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Archive for September, 2015

The super blood moon has come and gone, and with it more self-declared prophets and so-called prophecy experts were exposed as frauds. Of course they are not the first and won’t be last who have claimed inside information and special revelation into the timing of the end of the world. I suppose the present culprits are busy adjusting their faulty predictions, fine-tuning their calculations, although it will be futile because only the Creator himself, Almighty God, the Father of all things knows the times and epochs, the beginning and the end.

Jesus said, But of that day or hour no one knows, not even the angels in heaven, nor the Son, but the Father alone” Mark 13:32 (NASB, also see Matt. 24:36),  “It is not for you to know times or epochs which the Father has fixed by His own authority Acts 1:7 (NASB), and the revelation the Apostle Paul received was, “The day of the Lord will come just like a thief in the night 1 Thessalonians 5:2 (NASB). These Scriptures should make it plain that anyone who claims to have special and specific insight into God’s timing when it comes to the end of the world, the return of Christ, and the final judgment is guaranteed to be wrong and is not worth listening to for a minute.

They do great harm, these so-called prophecy experts. They take advantage and exploit the simple-minded, they teach folks lousy hermeneutics (Bible interpretation), they cause the unbelieving to dismiss what the Scriptures really say about the last things (eschatology), the things God did say about the end, the warnings everyone should heed.

Nowhere in Scripture are we commanded to put our hopes in and orient ourselves on a calendar date. But we are to put our hopes in and are to orient ourselves on the Son of God, Jesus Christ, and live in the present so it doesn’t matter when he returns, when the world ends, and when are we are summoned to God’s judgment.

The Bible, the word of God, is unequivocal that there will be end to all as we know it, that Jesus Christ will return, that no one escapes the judgment of God. When Jesus and the Apostles speak of these things they always caution us to preparedness, to live today in such a godly, Christlike, loving way that we are always ready for Christ to come, for tings to end, but be completely unafraid and at peace.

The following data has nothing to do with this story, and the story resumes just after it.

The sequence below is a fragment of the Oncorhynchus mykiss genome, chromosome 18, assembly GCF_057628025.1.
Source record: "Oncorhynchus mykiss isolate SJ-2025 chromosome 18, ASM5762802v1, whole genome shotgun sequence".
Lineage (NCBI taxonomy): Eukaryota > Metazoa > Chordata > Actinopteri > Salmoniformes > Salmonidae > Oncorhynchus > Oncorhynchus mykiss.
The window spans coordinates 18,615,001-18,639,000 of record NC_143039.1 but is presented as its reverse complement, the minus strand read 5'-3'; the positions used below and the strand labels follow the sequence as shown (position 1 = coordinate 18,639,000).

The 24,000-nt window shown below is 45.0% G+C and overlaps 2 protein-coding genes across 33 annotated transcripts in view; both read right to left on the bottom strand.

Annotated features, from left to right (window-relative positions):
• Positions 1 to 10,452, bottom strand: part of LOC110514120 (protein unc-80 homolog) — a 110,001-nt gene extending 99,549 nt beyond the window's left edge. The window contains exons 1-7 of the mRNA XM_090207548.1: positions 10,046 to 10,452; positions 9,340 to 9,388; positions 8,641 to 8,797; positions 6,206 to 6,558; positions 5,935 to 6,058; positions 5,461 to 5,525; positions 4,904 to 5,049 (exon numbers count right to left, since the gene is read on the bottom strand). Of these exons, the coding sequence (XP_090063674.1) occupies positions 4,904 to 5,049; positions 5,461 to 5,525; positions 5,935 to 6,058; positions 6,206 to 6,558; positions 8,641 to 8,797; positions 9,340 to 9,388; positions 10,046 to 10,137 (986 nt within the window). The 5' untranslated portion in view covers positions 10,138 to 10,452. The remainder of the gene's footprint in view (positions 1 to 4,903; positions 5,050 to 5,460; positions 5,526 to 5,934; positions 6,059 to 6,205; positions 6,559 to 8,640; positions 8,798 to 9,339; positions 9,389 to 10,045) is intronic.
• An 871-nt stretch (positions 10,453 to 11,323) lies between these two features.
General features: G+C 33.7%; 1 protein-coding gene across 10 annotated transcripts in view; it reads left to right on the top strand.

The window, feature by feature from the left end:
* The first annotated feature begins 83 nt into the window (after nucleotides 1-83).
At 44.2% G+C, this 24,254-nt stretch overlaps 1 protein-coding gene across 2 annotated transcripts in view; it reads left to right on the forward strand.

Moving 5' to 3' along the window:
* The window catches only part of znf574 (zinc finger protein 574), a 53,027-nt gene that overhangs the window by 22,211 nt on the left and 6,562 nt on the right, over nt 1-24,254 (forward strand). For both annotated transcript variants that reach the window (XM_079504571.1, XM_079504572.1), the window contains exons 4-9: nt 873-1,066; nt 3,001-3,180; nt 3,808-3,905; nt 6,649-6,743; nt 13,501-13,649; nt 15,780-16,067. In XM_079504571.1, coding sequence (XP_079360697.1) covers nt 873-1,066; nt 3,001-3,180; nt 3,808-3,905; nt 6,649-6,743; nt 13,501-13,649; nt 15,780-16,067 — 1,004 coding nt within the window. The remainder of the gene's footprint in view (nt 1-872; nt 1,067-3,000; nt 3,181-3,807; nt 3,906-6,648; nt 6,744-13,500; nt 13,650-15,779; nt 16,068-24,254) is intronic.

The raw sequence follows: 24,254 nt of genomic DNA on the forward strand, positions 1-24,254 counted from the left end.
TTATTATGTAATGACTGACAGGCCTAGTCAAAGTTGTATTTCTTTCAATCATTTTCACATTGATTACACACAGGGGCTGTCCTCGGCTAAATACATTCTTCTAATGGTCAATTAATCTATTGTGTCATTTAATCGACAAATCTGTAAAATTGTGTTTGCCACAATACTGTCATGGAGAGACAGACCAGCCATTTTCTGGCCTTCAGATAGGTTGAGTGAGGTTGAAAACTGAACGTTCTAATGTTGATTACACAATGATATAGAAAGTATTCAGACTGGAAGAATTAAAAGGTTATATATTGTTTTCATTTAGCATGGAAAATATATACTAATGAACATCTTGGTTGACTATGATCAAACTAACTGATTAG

The way to be prepared for the ultimate end is to consider our personal end. We do not know our personal end either; it too will come like a thief, not according to our timing and it will rob us of everything if we are unprepared. We do well to listen to the apostle Peter, But do not forget this one thing, dear friends: With the Lord a day is like a thousand years, and a thousand years are like a day. The Lord is not slow in keeping his promise, as some understand slowness. He is patient with you, not wanting anyone to perish, but everyone to come to repentance. But the day of the Lord will come like a thief. The heavens will disappear with a roar; the elements will be destroyed by fire, and the earth and everything in it will be laid bare. Since everything will be destroyed in this way, what kind of people ought you to be? You ought to live holy and godly lives as you look forward to the day of God and speed its coming. That day will bring about the destruction of the heavens by fire, and the elements will melt in the heat. But in keeping with his promise we are looking forward to a new heaven and a new earth, the home of righteousness. So then, dear friends, since you are looking forward to this, make every effort to be found spotless, blameless and at peace with him. Bear in mind that our Lord’s patience means salvation, just as our dear brother Paul also wrote you with the wisdom that God gave him. He writes the same way in all his letters, speaking in them of these matters. His letters contain some things that are hard to understand, which ignorant and unstable people distort, as they do the other Scriptures, to their own destruction” 2 Peter 3:8-17 (NIV).

Maranatha! Love you, Pastor Hans

 

 

 

 

 

 

 

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When Governor Felix heard the preacher he kept under arrest talk about resurrection he was interested to hear more, as was his wife. It doesn’t matter who you are, how low or high your position is in life, most people want to have some hope for what comes after death.

Felix had another motive as well. He thought since Paul was an influential leader of a religious group that they would want to bail him out, or more precisely bribe him out. As interested as he was in the afterlife he was even more interested in this life.

“A few days later (after hearing Paul for the first time) Felix and his wife, Drusilla, who was Jewish, sent for Paul and listened to him talk about a life of believing in Jesus Christ. As Paul continued to insist on right relations with God and his people (righteousness), about a life of moral discipline (self-control) and the coming Judgment, Felix felt things getting a little too close for comfort (became afraid) and dismissed him. ‘That’s enough for today. I’ll call you back when it’s convenient.’ At the same time he was secretly hoping that Paul would offer him a substantial bribe. These conversations were repeated frequently (often)” Acts 24:24-26 (MSG, parentheses mine).